Solar Bicycle Path Constructed in Maartensdijk
While cycling exists as one of the most environmentally friendly means of transport, the Dutch village of Maartensdijk have taken that one step further.
Authorities in the Utrecht region of the Netherlands have devised a forward thinking piece of engineering in which users not only cut out on carbon emissions by choosing to cycle, but they also generate sustainable energy in the process. The 330 metre path is made up of blocks of prefabricated concrete topped with a thin transparent layer that protects and allows sunlight to hit solar cells encased in the blocks.
Although pilot schemes similar to this have already propped up across the Netherlands in Krommenie, north of Amsterdam, and a second in Haaksbergen, the latest construction in Maartensdijk is now the world’s largest solar cycle bicycle path. The development of these paths, which authorities have coined as the ‘double-use’ policy, has the potential to generate enough electricity to provide for 40 households.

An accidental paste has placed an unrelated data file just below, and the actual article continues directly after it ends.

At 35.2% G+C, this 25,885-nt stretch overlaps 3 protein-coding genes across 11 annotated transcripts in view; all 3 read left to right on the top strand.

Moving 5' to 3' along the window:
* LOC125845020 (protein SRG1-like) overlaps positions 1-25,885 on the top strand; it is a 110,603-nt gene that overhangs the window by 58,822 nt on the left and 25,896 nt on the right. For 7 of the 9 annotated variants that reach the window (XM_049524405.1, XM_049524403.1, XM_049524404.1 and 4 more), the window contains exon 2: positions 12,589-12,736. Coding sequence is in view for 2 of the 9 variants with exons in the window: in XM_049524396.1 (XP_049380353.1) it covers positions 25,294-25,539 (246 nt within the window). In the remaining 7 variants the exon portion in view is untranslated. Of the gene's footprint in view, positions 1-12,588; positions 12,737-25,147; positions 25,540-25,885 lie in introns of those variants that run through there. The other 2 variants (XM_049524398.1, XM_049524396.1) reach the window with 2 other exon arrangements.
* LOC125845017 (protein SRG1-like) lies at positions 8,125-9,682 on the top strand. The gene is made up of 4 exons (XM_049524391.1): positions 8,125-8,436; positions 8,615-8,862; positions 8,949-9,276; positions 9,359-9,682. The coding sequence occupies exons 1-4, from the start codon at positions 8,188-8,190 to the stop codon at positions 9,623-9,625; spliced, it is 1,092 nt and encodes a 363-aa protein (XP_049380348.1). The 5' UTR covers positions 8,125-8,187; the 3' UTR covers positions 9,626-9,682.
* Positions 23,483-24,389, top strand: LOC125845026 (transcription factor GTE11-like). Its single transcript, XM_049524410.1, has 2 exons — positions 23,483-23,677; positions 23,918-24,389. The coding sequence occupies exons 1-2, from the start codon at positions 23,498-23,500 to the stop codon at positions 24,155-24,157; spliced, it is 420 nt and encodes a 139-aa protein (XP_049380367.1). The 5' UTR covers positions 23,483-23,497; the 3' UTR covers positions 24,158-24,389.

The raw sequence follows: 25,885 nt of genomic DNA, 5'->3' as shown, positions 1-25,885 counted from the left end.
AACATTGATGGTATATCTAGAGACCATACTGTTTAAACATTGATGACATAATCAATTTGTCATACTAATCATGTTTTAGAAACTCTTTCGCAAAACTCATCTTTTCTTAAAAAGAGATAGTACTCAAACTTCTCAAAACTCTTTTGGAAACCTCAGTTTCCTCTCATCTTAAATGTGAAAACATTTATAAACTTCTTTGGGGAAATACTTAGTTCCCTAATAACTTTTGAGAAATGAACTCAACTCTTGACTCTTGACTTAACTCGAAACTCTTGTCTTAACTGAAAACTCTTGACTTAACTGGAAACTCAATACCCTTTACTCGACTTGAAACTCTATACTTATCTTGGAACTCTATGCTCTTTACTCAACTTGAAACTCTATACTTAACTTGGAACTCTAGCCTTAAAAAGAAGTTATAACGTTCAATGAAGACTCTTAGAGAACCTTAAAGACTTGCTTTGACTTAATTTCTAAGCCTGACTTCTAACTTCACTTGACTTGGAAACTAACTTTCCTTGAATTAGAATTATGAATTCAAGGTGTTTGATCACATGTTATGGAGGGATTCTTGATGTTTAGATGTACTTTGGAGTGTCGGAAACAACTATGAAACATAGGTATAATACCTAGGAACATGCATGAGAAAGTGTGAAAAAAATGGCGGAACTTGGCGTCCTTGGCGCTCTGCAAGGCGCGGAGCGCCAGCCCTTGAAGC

The pilot project aims to develop a wide network of dual-use roads that will help Utrecht province in its goal to become climate neutral by 2040. According to provincial official Arne Schaddelee, the country needs to be innovative to reach its targets. “The solar cycle path fits within our policy to make the road infrastructure more sustainable and to use fewer fossil fuels,” she said.
“It’s very important. We want to be climate-neutral in 2040, and then you have to dare to use innovation, and this is very innovative.
“We have a very full province with not much room, and for that reason you have to try dual use. So if you can use roads to generate energy, you have a double advantage.”
With limited land reserves in the Netherlands combined with the vast spaces needed for conventional solar fields, the innovation to combine roads with solar potential is something that will not only protect precious natural resources, but also help to conserve much needed agricultural land.